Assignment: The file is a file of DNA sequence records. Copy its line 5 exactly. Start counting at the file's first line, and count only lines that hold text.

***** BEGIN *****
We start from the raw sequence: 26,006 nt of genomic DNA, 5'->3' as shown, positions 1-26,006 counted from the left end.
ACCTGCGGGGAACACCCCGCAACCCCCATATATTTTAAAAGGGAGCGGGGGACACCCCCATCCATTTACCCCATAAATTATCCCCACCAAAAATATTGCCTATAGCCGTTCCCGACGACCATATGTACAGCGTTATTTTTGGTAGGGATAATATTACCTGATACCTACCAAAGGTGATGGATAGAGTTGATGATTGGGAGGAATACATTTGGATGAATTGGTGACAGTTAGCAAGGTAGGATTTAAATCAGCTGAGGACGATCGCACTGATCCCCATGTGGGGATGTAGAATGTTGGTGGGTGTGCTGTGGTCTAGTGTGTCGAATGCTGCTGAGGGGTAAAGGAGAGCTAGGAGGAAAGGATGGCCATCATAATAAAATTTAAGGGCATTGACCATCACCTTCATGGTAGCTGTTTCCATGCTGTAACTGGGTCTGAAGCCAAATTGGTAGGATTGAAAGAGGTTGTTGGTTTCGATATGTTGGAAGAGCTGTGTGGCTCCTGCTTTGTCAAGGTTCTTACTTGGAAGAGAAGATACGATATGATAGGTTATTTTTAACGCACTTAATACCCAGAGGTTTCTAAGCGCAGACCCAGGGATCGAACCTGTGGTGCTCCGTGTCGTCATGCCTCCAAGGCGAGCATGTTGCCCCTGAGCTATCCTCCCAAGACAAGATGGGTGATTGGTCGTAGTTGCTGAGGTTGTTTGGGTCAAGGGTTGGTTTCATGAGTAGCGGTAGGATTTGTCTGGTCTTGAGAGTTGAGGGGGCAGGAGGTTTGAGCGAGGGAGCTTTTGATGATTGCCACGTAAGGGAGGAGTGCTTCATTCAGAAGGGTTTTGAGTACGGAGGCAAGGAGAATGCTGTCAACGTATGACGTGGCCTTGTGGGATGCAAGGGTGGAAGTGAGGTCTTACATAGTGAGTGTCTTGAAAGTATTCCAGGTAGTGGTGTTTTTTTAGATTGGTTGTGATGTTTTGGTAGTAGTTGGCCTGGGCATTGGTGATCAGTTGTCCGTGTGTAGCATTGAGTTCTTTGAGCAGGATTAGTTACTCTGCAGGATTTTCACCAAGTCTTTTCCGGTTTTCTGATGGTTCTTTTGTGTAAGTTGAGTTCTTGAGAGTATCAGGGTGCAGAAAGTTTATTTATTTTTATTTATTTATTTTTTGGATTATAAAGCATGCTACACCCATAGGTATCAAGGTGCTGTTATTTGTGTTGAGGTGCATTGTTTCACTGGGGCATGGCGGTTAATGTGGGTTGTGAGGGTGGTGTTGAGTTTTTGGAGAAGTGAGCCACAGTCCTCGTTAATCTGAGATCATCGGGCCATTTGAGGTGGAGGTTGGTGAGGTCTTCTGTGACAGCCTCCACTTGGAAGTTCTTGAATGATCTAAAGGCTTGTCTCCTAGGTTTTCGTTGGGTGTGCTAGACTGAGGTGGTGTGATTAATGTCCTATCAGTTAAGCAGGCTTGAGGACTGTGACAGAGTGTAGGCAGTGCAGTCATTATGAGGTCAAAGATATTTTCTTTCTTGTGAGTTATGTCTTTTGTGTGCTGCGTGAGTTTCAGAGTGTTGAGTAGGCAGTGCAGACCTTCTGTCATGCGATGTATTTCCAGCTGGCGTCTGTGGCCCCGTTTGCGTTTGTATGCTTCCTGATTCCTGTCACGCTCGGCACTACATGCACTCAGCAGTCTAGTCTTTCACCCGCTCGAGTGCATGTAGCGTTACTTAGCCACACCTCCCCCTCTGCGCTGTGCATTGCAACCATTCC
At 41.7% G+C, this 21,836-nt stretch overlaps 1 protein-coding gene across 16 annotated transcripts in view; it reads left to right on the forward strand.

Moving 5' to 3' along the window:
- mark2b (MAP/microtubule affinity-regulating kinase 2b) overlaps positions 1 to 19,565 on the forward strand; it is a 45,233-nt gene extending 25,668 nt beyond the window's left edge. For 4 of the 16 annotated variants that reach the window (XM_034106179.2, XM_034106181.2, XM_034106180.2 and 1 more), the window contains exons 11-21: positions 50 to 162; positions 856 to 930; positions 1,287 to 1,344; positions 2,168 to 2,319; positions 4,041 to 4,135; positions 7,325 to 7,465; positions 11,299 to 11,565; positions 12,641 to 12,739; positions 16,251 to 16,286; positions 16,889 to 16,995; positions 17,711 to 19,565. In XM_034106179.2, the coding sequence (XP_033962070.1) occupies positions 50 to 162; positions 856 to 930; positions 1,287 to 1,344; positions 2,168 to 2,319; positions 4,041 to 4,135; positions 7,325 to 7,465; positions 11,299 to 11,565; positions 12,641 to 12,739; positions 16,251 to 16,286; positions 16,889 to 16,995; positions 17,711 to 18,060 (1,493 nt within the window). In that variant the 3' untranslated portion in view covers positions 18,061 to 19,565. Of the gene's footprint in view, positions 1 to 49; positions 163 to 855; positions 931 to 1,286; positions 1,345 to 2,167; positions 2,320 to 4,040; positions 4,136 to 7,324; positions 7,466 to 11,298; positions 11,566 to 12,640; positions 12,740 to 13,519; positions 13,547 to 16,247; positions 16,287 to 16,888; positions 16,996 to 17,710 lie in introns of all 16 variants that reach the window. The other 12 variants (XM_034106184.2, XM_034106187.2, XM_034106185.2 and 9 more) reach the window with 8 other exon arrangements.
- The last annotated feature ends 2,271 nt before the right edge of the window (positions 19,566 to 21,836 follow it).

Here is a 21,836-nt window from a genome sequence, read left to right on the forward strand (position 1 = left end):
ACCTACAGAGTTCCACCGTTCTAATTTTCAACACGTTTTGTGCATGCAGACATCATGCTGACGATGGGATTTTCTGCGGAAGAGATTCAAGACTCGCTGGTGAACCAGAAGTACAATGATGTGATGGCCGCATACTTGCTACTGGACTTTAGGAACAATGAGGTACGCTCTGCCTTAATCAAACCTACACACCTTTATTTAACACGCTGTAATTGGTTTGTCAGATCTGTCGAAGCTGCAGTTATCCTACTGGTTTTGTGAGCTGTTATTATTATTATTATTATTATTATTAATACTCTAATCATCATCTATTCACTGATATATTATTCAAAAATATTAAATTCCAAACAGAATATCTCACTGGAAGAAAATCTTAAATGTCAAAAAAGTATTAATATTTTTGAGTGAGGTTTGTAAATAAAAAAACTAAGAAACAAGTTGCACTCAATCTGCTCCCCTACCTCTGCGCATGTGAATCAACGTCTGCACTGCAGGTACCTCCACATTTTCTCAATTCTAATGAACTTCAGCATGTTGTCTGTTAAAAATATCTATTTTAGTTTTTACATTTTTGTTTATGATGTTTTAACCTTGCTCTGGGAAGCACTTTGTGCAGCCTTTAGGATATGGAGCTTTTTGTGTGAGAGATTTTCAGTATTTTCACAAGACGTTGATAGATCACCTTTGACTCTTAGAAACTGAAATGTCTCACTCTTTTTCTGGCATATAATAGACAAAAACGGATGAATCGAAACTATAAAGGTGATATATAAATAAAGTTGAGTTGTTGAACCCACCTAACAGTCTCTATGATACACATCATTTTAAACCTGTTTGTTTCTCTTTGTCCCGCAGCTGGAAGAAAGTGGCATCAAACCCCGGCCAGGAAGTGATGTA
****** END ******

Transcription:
- mark2b (MAP/microtubule affinity-regulating kinase 2b) overlaps positions 1 to 19,565 on the forward strand; it is a 45,233-nt gene extending 25,668 nt beyond the window's left edge. For 4 of the 16 annotated variants that reach the window (XM_034106179.2, XM_034106181.2, XM_034106180.2 and 1 more), the window contains exons 11-21: positions 50 to 162; positions 856 to 930; positions 1,287 to 1,344; positions 2,168 to 2,319; positions 4,041 to 4,135; positions 7,325 to 7,465; positions 11,299 to 11,565; positions 12,641 to 12,739; positions 16,251 to 16,286; positions 16,889 to 16,995; positions 17,711 to 19,565. In XM_034106179.2, the coding sequence (XP_033962070.1) occupies positions 50 to 162; positions 856 to 930; positions 1,287 to 1,344; positions 2,168 to 2,319; positions 4,041 to 4,135; positions 7,325 to 7,465; positions 11,299 to 11,565; positions 12,641 to 12,739; positions 16,251 to 16,286; positions 16,889 to 16,995; positions 17,711 to 18,060 (1,493 nt within the window). In that variant the 3' untranslated portion in view covers positions 18,061 to 19,565. Of the gene's footprint in view, positions 1 to 49; positions 163 to 855; positions 931 to 1,286; positions 1,345 to 2,167; positions 2,320 to 4,040; positions 4,136 to 7,324; positions 7,466 to 11,298; positions 11,566 to 12,640; positions 12,740 to 13,519; positions 13,547 to 16,247; positions 16,287 to 16,888; positions 16,996 to 17,710 lie in introns of all 16 variants that reach the window. The other 12 variants (XM_034106184.2, XM_034106187.2, XM_034106185.2 and 9 more) reach the window with 8 other exon arrangements.